Latest Rail News

08.04.15

Network Rail completes Easter upgrade work on time

More than £100m of upgrade work has been completed – on time and on budget – over the Easter period, Network Rail has confirmed. 

Work undertaken during the holiday period saw an army of more than 14,000 men and women working around the clock to deliver the improvements. 

At Reading, for instance, new freight lines were installed that will completely separate passenger and freight services for the first time, removing the delays that were previously experienced when some passenger services had to wait for slower freight trains to pass through before commencing their journeys. 

 

Network Rail’s re-signalling project at Slough also ran to schedule. 

Patrick Hallgate, Network Rail’s managing director for the Western route, said: “These were ambitious projects to complete over the Easter weekend and are important milestones in our Easter package of improvement work, the biggest package of improvement work carried out on the Western route to date. 

“These vital pieces of work pave the way for fewer delays and smoother journeys for passengers." 

However, he added that the Easter package of improvement work continues this week with the installation of new track and signalling equipment on the relief lines between Didcot and Reading. 

“We still have a significant amount of work to complete in the Thames Valley, which is why I would urge anyone travelling over the next week to check before they travel,” said Hallgate.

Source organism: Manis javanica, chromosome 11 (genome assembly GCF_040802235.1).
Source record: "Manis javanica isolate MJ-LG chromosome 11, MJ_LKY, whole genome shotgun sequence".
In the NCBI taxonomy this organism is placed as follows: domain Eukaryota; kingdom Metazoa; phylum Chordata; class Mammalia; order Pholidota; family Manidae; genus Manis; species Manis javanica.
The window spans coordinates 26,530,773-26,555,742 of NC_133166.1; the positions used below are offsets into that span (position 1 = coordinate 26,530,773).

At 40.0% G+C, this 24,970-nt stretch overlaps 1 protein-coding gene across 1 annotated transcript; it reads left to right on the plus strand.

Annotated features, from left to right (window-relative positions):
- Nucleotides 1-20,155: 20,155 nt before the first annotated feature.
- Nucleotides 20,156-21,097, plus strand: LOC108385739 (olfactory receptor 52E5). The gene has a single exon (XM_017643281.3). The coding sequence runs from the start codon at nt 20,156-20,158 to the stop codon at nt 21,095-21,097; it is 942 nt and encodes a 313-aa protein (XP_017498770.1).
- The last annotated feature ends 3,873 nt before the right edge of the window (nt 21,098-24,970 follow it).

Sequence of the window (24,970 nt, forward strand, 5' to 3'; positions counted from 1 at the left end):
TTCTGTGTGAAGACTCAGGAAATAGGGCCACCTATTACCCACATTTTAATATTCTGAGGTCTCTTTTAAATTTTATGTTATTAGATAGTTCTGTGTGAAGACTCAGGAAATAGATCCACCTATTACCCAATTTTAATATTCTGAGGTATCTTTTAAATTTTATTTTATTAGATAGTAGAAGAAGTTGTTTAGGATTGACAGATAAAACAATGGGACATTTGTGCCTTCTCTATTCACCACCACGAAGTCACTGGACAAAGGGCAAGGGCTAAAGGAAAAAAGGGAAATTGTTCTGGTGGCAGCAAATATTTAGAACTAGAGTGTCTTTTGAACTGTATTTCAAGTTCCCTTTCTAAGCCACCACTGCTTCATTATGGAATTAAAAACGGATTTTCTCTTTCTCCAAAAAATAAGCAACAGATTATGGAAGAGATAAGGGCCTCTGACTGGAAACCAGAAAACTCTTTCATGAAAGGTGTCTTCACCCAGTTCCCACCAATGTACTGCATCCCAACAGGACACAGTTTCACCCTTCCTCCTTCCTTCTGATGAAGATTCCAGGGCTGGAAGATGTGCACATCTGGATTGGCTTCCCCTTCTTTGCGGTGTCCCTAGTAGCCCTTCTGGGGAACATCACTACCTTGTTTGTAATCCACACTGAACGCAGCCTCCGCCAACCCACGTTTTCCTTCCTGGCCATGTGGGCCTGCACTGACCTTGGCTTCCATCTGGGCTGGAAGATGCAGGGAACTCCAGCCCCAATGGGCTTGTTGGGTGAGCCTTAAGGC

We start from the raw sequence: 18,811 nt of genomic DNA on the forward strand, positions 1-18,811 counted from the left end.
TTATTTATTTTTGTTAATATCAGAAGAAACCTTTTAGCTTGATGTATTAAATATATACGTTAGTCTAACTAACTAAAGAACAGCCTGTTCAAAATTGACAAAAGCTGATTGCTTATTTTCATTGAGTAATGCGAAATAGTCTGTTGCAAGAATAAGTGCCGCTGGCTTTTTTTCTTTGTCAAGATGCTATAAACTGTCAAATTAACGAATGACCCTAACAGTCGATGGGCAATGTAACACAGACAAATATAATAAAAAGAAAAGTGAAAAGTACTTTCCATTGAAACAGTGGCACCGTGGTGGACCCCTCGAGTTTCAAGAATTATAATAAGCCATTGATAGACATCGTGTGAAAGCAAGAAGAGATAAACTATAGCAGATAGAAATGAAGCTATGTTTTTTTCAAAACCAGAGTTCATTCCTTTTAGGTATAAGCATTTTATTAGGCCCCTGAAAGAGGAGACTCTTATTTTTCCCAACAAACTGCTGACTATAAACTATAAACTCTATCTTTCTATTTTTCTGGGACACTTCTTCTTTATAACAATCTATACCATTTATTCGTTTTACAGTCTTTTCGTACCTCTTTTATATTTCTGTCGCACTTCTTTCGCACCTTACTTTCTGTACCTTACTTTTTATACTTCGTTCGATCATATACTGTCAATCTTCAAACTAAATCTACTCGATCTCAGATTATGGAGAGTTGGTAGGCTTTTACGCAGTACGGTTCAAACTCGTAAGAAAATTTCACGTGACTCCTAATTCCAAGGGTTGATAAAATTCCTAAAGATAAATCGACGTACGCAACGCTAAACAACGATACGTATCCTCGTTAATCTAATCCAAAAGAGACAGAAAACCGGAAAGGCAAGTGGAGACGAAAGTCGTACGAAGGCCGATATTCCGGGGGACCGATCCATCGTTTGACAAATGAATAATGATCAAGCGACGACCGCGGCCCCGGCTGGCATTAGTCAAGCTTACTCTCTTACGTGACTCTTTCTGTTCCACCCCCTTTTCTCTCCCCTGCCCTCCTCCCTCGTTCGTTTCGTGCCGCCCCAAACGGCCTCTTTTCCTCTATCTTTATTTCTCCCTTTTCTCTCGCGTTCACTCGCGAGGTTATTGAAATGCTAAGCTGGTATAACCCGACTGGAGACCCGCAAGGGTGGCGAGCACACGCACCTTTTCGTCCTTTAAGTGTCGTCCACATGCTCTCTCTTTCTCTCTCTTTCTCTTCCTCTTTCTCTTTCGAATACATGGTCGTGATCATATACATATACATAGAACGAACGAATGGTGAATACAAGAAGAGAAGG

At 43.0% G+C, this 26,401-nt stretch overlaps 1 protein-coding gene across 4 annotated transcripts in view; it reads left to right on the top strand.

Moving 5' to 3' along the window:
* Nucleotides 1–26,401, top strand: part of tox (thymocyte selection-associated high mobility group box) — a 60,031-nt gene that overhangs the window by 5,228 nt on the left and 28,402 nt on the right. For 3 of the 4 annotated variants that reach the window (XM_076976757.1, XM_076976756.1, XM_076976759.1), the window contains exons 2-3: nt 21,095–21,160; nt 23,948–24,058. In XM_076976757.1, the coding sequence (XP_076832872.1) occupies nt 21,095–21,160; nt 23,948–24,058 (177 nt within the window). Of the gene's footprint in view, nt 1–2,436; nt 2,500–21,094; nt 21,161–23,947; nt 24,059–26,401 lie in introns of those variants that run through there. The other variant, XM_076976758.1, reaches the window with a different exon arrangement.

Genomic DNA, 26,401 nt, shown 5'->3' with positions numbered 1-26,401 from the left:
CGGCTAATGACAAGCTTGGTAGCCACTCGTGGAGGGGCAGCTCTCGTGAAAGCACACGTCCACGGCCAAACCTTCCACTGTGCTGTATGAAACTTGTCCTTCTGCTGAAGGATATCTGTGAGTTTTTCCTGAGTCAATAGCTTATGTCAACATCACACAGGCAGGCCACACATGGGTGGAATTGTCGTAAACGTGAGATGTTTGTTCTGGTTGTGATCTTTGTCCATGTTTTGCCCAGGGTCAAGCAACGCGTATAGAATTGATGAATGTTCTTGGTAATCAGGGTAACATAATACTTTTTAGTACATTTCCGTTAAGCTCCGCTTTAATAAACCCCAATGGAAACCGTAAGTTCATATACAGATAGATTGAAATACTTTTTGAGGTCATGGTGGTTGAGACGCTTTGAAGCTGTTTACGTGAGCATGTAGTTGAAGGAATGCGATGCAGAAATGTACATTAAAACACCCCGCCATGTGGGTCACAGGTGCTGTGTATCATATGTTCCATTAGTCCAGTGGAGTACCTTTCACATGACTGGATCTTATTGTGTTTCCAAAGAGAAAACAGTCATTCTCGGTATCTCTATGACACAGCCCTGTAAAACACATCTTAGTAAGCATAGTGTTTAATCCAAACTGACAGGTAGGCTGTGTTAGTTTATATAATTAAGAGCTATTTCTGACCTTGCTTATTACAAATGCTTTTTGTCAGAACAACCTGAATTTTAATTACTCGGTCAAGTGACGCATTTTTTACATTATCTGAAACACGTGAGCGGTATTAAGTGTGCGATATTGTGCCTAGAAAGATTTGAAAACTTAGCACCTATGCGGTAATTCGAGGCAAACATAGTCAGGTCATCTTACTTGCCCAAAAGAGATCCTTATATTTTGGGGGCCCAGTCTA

Following the project overruns at King’s Cross and Paddington over Christmas, which caused chaos to thousands of travellers, Network Rail reviewed all its contingency plans for works scheduled over Easter and the May 2015 bank holidays

At the time Mark Carne, chief executive of NR, said: “Putting passengers at the heart of our planning is absolutely the right thing to do and we recognise that we let people down during the disruption experienced on 27 and 28 December.” 

During the four-day period at Easter, a rail-over-road bridge south of Watford Junction station was demolished and a new one installed which will enable line speeds to be increased through the area. As part of the wider £81m upgrade scheme, the team also replaced old track, signalling and junctions.

 Earlier this year, John Nixon, senior programme manager on the project at Watford Junction, told RTM that robust planning was key to the Watford renewals work. 

Also at the weekend, as part of the £6.5bn Thameslink Programme, track was re-laid and moved, signals replaced and new equipment installed along several miles of railway stretching from Waterloo East to Bermondsey.

Easter 2015 New crossovers for new track, laid to allow viaduct demolition to start this year

Southeastern was unable to run trains through London Bridge over all four days, meaning passengers had to plan alternative routes to Cannon Street, Charing Cross and Waterloo East. 

But Thameslink Programme director Simon Blanchflower said: “The work we completed over the Easter holiday was a crucial part of the plan to improve services through central London. 

“There is no good time to do this disruptive work but by doing it over the holiday we were able to reduce the impact on the millions of passengers who use London Bridge, Charing Cross, Waterloo East and Cannon Street every week.

 Removal of gantry

“By moving the track around, we’ve made the space for some more major work out at Bermondsey that will take place later this year. This will provide a new dive-under to separate Thameslink services from those travelling to Charing Cross and improve punctuality and reliability.” 

Tell us what you think – have your say below or email opinion@railtechnologymagazine.com

Comments

Edward Evans   10/04/2015 at 10:51

It is a pity that passengers on the WCML North of Preston had to complete their journey to Carlisle and Glasgow by bus then! Alternative routes, via Settle and Dumfries were available, but it seems that the TOC's and Network Rail wish to spend Taxpayers Money on supporting the bus industry! The TOC's could easily hire some alternative traction, but instead passengers were treated to inferior buses on the M6!

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